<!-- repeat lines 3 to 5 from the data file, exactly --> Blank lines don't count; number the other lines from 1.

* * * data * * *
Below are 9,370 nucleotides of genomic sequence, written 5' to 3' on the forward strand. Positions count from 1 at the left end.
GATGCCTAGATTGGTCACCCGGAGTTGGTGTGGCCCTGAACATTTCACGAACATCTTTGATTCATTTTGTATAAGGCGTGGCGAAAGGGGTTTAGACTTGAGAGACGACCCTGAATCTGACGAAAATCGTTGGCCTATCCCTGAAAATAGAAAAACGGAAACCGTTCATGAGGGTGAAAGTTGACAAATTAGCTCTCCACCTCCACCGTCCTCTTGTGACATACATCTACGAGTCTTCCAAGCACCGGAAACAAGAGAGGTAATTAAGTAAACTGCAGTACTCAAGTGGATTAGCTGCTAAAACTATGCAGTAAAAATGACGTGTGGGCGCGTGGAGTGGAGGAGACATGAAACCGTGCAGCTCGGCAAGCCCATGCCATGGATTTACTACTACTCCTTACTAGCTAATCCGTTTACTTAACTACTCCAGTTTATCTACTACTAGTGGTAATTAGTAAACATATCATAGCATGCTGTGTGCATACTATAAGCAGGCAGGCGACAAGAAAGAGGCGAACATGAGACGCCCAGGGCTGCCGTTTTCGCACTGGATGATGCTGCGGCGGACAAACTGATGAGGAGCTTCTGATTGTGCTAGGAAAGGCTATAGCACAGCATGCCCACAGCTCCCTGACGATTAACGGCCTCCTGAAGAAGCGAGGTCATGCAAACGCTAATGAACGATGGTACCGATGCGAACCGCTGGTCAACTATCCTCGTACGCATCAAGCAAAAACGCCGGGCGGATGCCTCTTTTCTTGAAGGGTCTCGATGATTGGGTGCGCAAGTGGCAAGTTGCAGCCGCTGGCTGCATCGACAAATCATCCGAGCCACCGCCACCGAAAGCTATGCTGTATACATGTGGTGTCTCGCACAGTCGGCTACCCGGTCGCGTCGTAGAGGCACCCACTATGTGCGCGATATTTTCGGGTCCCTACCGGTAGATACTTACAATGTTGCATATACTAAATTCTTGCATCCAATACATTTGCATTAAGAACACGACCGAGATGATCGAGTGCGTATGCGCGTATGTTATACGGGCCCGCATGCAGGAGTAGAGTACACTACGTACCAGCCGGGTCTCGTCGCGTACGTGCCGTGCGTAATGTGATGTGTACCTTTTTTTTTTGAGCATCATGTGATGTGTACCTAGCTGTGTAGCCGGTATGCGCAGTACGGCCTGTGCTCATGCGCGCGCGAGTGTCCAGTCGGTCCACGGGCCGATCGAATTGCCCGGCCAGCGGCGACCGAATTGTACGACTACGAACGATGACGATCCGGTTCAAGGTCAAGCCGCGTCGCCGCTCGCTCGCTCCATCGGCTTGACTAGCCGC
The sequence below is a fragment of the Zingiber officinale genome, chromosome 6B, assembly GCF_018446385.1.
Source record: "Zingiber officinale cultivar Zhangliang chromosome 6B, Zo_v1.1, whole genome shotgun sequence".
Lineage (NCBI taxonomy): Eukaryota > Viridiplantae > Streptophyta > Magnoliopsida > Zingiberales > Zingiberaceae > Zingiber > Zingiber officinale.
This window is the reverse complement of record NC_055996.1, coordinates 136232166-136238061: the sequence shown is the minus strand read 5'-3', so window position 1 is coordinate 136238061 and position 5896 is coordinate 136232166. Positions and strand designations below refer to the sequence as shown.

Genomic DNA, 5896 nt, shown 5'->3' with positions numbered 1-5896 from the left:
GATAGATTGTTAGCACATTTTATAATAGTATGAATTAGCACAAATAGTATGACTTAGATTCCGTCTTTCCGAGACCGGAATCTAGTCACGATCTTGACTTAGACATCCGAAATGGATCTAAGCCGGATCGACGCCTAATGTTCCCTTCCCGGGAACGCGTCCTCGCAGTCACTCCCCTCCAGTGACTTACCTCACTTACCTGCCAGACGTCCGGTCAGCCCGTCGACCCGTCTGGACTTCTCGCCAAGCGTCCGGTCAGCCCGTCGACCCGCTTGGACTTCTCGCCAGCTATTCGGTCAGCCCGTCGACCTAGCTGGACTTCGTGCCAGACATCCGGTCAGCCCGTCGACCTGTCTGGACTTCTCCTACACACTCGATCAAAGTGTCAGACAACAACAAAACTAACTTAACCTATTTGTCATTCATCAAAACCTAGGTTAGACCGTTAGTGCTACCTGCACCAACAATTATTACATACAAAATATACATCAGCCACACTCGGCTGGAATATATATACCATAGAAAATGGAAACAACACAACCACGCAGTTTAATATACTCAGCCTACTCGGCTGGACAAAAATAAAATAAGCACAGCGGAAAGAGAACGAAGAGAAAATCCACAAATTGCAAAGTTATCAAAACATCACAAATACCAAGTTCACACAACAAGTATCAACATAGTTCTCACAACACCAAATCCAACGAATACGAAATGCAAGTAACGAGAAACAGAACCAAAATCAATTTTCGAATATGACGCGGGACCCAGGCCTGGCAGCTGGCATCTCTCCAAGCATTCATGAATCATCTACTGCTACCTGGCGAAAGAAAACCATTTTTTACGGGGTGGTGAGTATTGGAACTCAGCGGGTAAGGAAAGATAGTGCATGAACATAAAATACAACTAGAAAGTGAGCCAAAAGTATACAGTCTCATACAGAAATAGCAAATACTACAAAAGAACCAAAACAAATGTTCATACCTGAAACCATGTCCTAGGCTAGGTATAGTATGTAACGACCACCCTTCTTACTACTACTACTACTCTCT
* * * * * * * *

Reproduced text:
The sequence below is a fragment of the Zingiber officinale genome, chromosome 6B, assembly GCF_018446385.1.
Source record: "Zingiber officinale cultivar Zhangliang chromosome 6B, Zo_v1.1, whole genome shotgun sequence".
Lineage (NCBI taxonomy): Eukaryota > Viridiplantae > Streptophyta > Magnoliopsida > Zingiberales > Zingiberaceae > Zingiber > Zingiber officinale.